Although hemidesmosomes (HDs) are seen with EM, they are irregularly spaced and can only be seen in high power, compared with normal basal keratinocytes, in which HDs are seen at low power. HDs noted in the cylindroma cells have greater size variation and half the normal number of basal keratinocytes.

Immunohistochemical studies on cylindromas demonstrate a variation in cell matrix proteins compared with normal epidermal basal keratinocytes. Alpha-6-beta-4 integrin expression in tumor cells is weaker. In normal basal keratinocytes, laminin-5 is understood as necessary for HD and basement membrane formation. Further studies have shown an improper processing of laminin-5 in cylindromas. This may explain the lower percentage of HDs in cylindromas. Cylindromas also demonstrate low expression of alpha-6-beta-4 integrins. These changes may be the cause the structural abnormalities seen in the basement membranes of cylindromas.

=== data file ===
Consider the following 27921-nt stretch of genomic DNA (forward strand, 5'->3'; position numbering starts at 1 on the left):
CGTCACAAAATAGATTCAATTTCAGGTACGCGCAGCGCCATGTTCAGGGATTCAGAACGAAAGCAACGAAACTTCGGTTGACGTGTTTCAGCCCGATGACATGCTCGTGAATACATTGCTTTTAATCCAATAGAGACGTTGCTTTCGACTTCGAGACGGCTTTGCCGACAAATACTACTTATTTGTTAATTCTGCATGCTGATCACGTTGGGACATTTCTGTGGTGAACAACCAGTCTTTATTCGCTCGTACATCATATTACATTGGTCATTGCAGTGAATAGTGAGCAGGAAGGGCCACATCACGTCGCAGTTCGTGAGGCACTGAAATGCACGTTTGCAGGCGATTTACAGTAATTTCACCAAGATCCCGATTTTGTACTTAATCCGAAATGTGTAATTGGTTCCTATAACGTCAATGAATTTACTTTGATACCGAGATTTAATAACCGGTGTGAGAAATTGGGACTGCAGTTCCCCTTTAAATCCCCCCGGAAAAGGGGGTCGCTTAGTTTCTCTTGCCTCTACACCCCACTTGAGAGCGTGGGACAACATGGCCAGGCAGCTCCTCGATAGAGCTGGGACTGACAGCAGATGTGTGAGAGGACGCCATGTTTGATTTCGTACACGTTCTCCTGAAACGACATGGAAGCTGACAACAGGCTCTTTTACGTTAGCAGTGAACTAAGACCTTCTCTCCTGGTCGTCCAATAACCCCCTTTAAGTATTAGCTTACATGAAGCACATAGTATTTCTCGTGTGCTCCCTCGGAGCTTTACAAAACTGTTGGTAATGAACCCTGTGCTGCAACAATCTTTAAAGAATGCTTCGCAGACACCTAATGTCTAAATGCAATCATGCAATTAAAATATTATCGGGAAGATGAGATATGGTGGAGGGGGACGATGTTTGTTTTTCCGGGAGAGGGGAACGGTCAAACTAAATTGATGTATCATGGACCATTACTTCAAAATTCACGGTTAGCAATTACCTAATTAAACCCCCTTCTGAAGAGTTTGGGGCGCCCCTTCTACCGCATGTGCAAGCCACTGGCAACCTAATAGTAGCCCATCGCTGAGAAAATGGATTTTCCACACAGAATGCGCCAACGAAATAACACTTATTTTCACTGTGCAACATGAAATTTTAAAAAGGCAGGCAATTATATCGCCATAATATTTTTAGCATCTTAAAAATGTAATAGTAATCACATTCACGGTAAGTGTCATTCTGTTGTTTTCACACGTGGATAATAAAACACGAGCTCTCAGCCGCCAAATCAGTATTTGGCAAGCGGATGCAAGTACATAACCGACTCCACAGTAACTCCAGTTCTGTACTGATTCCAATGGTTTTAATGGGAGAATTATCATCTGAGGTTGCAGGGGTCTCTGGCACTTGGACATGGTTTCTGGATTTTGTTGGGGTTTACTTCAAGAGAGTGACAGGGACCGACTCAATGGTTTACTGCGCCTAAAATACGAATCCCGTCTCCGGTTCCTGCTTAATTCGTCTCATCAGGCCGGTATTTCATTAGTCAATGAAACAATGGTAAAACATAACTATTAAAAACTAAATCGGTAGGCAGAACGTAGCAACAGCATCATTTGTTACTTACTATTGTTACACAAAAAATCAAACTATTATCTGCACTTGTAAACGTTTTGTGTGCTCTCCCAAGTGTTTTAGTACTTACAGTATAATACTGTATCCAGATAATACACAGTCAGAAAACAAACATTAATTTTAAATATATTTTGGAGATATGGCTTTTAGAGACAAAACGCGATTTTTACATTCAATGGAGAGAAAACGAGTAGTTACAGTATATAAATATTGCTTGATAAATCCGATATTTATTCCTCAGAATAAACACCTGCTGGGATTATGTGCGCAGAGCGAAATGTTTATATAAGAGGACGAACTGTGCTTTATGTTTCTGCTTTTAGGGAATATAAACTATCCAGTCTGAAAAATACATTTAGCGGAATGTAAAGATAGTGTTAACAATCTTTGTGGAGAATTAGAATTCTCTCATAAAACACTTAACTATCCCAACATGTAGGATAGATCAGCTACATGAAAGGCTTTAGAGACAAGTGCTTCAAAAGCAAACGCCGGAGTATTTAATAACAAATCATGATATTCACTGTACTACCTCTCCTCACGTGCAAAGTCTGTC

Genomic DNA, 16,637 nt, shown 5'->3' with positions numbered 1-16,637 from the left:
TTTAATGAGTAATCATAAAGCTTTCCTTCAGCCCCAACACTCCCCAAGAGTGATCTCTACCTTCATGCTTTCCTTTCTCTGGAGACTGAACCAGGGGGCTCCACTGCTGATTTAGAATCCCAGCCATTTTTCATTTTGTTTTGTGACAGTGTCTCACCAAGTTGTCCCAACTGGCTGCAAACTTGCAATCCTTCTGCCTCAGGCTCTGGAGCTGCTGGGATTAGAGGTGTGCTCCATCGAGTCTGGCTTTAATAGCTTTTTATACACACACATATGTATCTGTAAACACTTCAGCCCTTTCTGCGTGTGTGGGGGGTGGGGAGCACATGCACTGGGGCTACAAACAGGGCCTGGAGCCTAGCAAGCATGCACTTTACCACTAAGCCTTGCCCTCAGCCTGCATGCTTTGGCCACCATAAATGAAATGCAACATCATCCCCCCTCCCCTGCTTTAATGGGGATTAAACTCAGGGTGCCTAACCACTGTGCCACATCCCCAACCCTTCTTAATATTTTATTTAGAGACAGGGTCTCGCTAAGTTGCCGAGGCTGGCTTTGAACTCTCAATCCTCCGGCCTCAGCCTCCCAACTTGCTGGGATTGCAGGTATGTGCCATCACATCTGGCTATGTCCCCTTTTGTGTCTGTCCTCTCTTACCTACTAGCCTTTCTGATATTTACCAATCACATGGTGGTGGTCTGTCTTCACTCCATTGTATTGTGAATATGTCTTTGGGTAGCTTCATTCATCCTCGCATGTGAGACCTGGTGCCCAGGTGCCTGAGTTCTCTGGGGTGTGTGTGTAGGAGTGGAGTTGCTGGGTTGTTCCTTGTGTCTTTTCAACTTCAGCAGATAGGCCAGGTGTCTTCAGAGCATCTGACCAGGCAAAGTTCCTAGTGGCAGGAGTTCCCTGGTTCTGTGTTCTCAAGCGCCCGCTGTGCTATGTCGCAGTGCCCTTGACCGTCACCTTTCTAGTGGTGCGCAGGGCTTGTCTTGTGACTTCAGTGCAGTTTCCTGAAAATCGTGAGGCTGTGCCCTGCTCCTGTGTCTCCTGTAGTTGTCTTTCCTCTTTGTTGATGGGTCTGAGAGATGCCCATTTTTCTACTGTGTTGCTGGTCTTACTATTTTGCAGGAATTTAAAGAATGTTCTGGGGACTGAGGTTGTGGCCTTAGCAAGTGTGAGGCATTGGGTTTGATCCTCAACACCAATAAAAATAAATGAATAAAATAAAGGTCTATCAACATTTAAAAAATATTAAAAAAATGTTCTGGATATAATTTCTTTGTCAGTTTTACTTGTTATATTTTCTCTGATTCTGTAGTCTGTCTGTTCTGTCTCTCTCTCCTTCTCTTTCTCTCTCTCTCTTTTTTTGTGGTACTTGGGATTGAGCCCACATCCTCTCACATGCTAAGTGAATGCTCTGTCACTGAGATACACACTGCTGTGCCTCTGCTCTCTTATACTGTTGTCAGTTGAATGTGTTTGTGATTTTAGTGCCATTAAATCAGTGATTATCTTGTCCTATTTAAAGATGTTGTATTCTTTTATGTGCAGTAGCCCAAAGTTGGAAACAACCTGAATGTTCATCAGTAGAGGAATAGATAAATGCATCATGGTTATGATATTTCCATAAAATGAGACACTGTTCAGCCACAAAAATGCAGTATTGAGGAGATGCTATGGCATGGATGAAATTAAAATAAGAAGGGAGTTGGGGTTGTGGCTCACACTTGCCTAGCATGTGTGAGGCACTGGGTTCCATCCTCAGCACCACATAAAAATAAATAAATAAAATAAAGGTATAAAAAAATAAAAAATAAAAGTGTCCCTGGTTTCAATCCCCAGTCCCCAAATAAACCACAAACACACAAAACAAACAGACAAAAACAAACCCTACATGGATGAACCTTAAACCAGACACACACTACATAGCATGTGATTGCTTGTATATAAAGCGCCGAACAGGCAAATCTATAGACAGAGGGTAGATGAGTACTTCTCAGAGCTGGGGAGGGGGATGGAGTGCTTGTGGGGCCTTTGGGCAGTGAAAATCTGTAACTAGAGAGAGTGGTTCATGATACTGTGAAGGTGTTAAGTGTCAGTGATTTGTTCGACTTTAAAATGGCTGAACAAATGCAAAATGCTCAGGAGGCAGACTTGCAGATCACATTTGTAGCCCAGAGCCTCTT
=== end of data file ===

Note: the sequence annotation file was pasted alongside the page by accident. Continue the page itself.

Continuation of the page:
Immunohistochemical analysis has demonstrated myoepithelial, apocrine, eccrine, ductal, and secretory features in both cylindromas and spiradenomas. Alpha-SMA, indicating myoepithelial differentiation, has been shown to be expressed in the basaloid cells of both tumors. Both tumors also demonstrate S-100 protein expression, a marker designating eccrine differentiation and apocrine markers, human milk fat globulin, and lysozyme. In addition, expression of keratin polypeptides 10 and 14, specific for ductal epithelium, and keratins 7, 8, and 18, specific for secretory cells, have been observed in both cylindromas and spiradenomas.